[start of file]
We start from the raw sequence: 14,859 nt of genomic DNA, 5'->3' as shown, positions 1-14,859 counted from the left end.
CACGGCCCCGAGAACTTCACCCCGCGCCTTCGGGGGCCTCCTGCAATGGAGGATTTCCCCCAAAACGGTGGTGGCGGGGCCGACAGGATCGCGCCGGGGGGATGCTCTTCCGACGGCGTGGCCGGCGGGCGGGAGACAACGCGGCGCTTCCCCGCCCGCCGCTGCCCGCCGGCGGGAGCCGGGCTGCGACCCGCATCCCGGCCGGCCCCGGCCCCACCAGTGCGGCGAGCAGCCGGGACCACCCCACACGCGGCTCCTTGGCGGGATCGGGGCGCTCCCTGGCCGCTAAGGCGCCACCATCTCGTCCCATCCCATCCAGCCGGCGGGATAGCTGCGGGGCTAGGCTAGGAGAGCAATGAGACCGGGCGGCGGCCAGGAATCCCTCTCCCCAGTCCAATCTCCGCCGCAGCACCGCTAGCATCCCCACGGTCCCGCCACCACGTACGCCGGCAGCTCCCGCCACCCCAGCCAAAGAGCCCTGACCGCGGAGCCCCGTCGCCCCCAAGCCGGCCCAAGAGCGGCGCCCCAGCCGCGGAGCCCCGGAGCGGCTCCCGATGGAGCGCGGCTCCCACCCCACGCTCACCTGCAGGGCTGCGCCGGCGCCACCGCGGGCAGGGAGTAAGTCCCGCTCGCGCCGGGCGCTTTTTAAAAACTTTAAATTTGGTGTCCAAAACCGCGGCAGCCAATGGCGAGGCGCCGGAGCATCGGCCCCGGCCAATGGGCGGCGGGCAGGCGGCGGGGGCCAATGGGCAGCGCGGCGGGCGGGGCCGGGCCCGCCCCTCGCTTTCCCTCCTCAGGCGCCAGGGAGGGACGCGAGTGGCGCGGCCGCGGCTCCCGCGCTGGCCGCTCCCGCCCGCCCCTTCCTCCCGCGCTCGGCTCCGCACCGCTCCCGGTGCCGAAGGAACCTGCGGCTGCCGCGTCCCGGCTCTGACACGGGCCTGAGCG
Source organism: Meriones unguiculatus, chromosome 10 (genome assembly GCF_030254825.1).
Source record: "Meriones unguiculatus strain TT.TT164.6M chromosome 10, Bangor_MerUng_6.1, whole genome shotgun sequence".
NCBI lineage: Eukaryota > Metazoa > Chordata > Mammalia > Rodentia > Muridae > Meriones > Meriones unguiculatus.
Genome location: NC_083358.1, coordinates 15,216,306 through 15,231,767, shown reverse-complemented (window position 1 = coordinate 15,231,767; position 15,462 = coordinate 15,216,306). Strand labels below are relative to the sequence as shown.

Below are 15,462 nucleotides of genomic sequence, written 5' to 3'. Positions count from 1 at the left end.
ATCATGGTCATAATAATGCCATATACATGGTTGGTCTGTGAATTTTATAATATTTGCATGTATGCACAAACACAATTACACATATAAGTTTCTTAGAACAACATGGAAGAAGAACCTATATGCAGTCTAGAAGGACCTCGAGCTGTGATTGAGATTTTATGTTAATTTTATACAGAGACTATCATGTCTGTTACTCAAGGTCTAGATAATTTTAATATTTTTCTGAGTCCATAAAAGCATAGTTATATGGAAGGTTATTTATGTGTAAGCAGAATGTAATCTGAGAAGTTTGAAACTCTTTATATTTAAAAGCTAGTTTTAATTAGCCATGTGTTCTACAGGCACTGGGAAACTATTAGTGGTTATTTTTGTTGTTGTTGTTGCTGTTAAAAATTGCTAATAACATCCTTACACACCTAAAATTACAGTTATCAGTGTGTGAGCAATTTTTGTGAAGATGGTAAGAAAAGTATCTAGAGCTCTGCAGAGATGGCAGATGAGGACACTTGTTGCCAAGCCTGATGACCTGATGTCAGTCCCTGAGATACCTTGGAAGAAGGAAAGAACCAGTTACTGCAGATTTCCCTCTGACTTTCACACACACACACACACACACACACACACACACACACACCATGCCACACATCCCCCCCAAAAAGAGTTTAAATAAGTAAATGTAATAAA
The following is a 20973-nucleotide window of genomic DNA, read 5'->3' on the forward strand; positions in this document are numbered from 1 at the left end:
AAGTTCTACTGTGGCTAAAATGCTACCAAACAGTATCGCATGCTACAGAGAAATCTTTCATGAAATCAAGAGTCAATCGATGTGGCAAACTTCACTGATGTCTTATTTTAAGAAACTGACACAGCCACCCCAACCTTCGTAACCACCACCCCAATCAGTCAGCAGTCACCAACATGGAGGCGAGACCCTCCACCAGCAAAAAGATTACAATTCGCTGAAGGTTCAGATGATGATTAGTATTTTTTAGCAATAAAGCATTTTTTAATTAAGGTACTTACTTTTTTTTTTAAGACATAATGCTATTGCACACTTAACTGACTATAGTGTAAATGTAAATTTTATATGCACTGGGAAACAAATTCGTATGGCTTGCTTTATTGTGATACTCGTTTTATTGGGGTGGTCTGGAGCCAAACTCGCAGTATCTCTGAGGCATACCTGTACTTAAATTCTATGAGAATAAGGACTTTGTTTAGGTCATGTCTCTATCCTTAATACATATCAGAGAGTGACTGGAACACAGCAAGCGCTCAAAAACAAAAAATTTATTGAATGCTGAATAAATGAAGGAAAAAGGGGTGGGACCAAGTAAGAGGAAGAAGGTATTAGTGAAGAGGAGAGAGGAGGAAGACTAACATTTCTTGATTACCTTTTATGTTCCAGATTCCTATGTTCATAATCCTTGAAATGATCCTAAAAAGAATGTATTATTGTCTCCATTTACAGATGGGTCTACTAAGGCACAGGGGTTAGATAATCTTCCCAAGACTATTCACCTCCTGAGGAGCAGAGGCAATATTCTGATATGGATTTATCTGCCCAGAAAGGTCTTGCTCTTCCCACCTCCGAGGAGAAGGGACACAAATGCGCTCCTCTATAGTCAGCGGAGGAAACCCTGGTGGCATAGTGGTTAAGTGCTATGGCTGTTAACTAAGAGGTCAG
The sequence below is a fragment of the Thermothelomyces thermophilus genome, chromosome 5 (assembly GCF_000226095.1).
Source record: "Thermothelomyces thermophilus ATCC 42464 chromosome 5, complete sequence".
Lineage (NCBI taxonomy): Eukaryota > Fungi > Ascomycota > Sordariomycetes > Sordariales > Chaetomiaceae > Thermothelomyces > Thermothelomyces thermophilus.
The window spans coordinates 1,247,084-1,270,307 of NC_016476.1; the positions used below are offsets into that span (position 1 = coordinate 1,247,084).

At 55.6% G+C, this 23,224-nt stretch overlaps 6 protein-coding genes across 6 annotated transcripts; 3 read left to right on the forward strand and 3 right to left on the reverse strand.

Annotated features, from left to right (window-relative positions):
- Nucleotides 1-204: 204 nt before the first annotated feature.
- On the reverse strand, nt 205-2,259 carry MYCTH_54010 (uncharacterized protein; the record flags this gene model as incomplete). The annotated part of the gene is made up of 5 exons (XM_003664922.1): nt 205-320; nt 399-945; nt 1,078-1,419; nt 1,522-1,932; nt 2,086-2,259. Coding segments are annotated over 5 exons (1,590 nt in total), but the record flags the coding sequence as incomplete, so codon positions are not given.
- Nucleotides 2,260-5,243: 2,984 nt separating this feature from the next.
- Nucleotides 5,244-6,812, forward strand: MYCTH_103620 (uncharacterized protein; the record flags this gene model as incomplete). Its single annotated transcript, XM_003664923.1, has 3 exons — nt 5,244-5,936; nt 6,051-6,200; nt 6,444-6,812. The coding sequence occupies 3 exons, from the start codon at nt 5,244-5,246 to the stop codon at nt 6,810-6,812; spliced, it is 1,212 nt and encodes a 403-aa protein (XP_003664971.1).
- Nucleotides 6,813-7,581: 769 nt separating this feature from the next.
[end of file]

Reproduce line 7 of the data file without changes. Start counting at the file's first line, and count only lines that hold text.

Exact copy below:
Below are 15,462 nucleotides of genomic sequence, written 5' to 3'. Positions count from 1 at the left end.